Apple (NASDAQ:AAPL) is about to become one of the world's biggest buyers of industrial robots. The company has announced a 78% increase in its non-retail capital expenditure to $7.1bn. Analysts in Asia and America believe that the size of Apple's robot purchases could tie up the market for several years, making it difficult for companies such as Samsung (OTC:SSNLF), Nokia (NYSE:NOK) and HTC (OTC:HTCXF) to compete.
Up to 700,000 people are employed in China, making products like the iPhone and iPad for Apple. It takes 141 steps to make an iPhone and each iPad will, over the course of the 5 days that it takes to build it, pass through 325 pairs of hands. Although labor only represents about 3% of the cost of building these products for Apple, the wages of Chinese factory workers have been rising at about 15% a year for much of the last decade. Problems managing this workforce have also harmed Apple's image in a region that has become the most important engine of its growth.
Apple's move represents an important step in the use of robots in manufacturing. Robots have long been used to build cars, but not so widely used in consumer electronics because these products are more difficult to make.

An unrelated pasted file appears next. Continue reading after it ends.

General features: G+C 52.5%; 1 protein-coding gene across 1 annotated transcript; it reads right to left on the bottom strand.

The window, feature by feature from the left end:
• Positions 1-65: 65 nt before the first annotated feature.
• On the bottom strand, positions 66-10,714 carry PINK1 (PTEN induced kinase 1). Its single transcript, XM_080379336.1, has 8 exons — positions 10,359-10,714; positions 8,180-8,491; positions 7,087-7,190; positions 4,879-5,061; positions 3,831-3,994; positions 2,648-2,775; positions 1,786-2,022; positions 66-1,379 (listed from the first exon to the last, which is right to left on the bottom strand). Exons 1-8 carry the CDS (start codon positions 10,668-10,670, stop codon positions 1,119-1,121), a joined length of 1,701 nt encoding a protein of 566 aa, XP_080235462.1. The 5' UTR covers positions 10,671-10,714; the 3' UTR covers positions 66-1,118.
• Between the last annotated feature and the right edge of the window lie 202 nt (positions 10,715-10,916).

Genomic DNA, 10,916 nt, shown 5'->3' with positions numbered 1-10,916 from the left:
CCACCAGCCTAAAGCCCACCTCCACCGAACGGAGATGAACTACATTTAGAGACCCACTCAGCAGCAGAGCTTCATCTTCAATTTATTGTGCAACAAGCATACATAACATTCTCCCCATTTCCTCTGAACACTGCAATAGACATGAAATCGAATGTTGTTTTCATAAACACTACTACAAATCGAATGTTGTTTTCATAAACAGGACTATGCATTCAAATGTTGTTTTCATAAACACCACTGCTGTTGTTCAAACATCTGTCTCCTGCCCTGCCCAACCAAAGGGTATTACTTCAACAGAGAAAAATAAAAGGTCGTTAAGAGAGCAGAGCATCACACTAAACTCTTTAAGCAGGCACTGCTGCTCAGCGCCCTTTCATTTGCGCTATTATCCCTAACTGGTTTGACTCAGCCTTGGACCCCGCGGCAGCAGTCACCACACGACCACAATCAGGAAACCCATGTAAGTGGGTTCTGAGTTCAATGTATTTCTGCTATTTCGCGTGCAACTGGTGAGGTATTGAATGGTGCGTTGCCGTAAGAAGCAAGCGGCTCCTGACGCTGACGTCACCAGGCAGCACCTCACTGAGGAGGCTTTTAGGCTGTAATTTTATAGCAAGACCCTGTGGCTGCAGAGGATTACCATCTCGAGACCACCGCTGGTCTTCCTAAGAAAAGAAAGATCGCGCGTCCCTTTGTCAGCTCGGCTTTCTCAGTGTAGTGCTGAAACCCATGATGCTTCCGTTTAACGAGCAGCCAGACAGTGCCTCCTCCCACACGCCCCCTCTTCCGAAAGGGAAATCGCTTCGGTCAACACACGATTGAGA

The main beneficiary of Apple's move will be Fanuc, the world's leading robot maker. However, other firms, such as ABB (NYSE:ABB) and Siemens (SI) may also benefit. Apple is also buying a large number of computerized machine tools. While Apple will own these tools and the robots will be installed in the plants of its leading contractors, Hon Hai and Foxconn.
Apple is not the only consumer electronics giant planning to move to robotic production. Canon, one of the world's leading camera makers, has just announced that it will shift production of cameras back from China to Japan. The company plans to have a fully robotic plant in operation by 2015. Canon estimates that this could save it $4.82bn over a four-year period.
Canon also plans to develop a new generation of sophisticated vision systems that will enable the robots to handle the delicate task of making lenses and assembling tiny components. Like Apple, Canon plans to use robots to establish a competitive advantage of its rivals.
Apple is likely to sell around $95bn worth of iPhones this year, a number equal to the total sales of personal computers that will be sold in the USA and China. To add more context to that number, consider the following: The iPhone was launched five years ago. PCs, by comparison, have been on sale in the US since the late 1970s. Apple itself went public in 1980.
Last year there were about 1.1m robots installed around the world, according to the International Federation of Robots. Foxconn, we know, has already announced plans to install a million. It now seems that many of these robots will actually be owned by Apple and so they will not be able to be used to produce the goods of other manufacturers. This is vertical integration in all, but name. Just as vertical integration is taking over the online domain, robots may be about to usher in a return to vertical integration in manufacturing too.